I am in an aeroplane crossing the Atlantic Ocean as I write this. We took off from Heathrow Airport more than three hours ago. By now, it’s likely the plane’s captain and crew are not physically in control of the aircraft. Something as complex as flying a metal tube packed with more than 300 living souls at 12,000 meters and 900kph is left to a computer and a set of algorithms. The autopilot.
Such a device is badly needed in our hospital wards. Critical patients needing 24/7 intensive care could certainly benefit from data-based approaches that could leverage on state-of-the-art analytics and AI.
For instance, a wise intensive care unit (ICU) nurse once told me: “Don’t get sick, but if you do get sick, don’t do it at night.” Data suggests evenings and weekends are not a good time to fall ill due to an increase of the patient’s risk of death. If our healthcare professionals had their capabilities augmented like the pilot in charge of my plane (who is able to rest now, so he can be 100 per cent focused during the approach and landing), we could not only get sick anytime without an increased risk of dying, we would also improve patient outcomes and decrease overall costs for the healthcare system. Just consider the upcoming shortage of medical professionals in the NHS and in the US, and the fact that medical errors are already the third-highest cause of death in the US (after heart disease and cancer) with 251,000 deaths in 2013.
Many healthcare organisations are working on potential AI applications. Research groups such as the Stanford Vision Lab are devoting efforts to the general use of AI in healthcare, and startups such as Etiometry in Boston and Better Care in Barcelona are focusing on critical care hospital units. Etiometry’s goal is to develop a predictive analytics platform to improve the quality of care in the ICU. Better Care is focusing on a software platform to capture biomedical data around the ICU patient – incorporating medical knowledge and algorithms. This is also an area of focus for companies such as Google, IBM and Qualcomm.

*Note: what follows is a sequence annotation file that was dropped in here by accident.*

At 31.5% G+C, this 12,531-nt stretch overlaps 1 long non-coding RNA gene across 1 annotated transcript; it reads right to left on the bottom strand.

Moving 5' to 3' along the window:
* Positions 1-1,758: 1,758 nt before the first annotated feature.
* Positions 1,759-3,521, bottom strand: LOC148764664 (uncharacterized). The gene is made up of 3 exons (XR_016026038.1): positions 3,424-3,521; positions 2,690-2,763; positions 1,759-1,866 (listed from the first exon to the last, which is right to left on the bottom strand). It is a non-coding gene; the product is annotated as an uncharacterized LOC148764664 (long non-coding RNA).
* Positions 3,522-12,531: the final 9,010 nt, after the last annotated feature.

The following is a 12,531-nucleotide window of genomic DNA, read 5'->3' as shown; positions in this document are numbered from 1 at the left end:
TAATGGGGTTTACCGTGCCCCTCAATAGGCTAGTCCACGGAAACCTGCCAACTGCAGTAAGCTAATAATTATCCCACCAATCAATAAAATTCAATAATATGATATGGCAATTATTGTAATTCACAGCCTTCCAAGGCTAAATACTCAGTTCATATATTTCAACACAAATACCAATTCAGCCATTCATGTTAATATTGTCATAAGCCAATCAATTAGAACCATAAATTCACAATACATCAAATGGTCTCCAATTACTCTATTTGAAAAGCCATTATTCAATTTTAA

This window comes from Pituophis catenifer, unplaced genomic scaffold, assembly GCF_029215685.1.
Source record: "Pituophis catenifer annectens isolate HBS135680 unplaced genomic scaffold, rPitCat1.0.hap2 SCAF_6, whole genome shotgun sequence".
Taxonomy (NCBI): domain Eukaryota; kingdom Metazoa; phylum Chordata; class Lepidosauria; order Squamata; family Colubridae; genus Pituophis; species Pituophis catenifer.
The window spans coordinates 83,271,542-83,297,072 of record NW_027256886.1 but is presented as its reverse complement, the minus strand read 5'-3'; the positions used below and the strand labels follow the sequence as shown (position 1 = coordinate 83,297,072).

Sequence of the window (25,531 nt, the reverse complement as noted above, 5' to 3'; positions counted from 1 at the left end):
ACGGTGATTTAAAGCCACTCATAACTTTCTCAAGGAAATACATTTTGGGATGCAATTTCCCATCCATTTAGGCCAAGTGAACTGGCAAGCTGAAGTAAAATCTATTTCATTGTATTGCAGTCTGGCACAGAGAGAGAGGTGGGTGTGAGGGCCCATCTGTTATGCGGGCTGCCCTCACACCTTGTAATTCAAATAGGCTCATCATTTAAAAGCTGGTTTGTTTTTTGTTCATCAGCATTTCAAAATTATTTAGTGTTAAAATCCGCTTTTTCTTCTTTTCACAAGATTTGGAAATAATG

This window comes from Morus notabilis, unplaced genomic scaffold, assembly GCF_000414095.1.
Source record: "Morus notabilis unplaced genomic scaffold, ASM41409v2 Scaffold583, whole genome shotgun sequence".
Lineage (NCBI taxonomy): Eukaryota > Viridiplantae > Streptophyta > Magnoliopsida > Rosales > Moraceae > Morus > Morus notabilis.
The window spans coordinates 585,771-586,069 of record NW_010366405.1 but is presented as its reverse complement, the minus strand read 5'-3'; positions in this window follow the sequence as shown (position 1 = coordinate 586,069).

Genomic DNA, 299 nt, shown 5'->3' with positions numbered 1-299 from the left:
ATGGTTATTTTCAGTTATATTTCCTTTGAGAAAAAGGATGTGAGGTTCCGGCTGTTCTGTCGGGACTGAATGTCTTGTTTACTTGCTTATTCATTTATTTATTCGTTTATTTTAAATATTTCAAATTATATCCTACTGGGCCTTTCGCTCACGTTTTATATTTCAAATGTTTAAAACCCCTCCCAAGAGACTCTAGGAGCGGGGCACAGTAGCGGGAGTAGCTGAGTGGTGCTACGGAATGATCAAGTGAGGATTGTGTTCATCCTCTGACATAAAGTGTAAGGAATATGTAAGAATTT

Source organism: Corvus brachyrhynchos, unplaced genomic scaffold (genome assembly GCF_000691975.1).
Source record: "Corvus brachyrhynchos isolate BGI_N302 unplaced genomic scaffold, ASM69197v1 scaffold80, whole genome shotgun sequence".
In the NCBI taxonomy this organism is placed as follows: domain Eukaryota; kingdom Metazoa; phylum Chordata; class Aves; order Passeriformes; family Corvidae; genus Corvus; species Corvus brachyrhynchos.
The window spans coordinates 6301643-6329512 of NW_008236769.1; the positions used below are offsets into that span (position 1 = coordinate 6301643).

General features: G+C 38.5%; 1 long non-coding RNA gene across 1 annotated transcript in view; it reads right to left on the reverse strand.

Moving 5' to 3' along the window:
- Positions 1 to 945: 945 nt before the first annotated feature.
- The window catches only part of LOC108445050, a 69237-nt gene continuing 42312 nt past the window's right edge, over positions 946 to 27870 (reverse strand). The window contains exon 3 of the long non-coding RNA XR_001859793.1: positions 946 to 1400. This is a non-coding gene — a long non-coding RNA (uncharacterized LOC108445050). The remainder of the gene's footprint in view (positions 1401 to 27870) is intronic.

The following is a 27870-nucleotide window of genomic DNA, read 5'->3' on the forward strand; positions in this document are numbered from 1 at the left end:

In the ICU, data from a patient is extensive and complex. But AI deals well with complexity. Based on a patient’s data, an AI platform could ensure the most basic mission of the ICU team (“keep the patient alive”): provide descriptive analytics for “what is going on”, predictive analytics for “what’s going to happen” and prescriptive analytics for “what shall you do”.
The first layer with descriptive analytics would help them understand “what is going on” with a specific patient within the context of thousands of other patients with that same condition. Crunching all that data in real time is an example of a skill set that is not yet available to human beings. The second layer would allow them to allocate resources according to “what’s going to happen” and the progressing complications of patients who are fighting for their lives. Finally, as the presence of AI in the ICU becomes the norm, the availability (and quality) of data would allow for the use of prescriptive analytics as a complement to trial and error that is still predominant when managing critical patients.
Of course, hospitals are not ready for this yet. Just consider that, in 2016, most world-leading hospitals still had no internet access in their operating rooms. Furthermore, doctors have historically been reluctant and conservative when it comes to the introduction of new technologies. To some extent, technology companies have also made the mistake of suggesting that AI will replace doctors – and no trade group likes to feel threatened. We cannot expect healthcare professionals to be free from error. It has been their creative thinking and diligent care that has driven our healthcare systems to greater heights. It has also been their human problem-solving that has allowed us to develop novel medical technologies, contributing to increased life expectancy.
The first step should be in complementing our doctors, not replacing them. Just imagine an ICU room with three screens reporting 20 essential parameters in real time – both invasive and non-invasive monitoring – along with data coming in from the labs, imaging tests and the discrete measurements and clinical observations made by healthcare professionals. The potential in this scenario is not just to mimic the doctors, but to perform tasks that no doctor can manage. If we are able to develop systems that enhance their capabilities and allow them to provide their patients better care, we will be in a win-win situation for healthcare professionals, patients and taxpayers.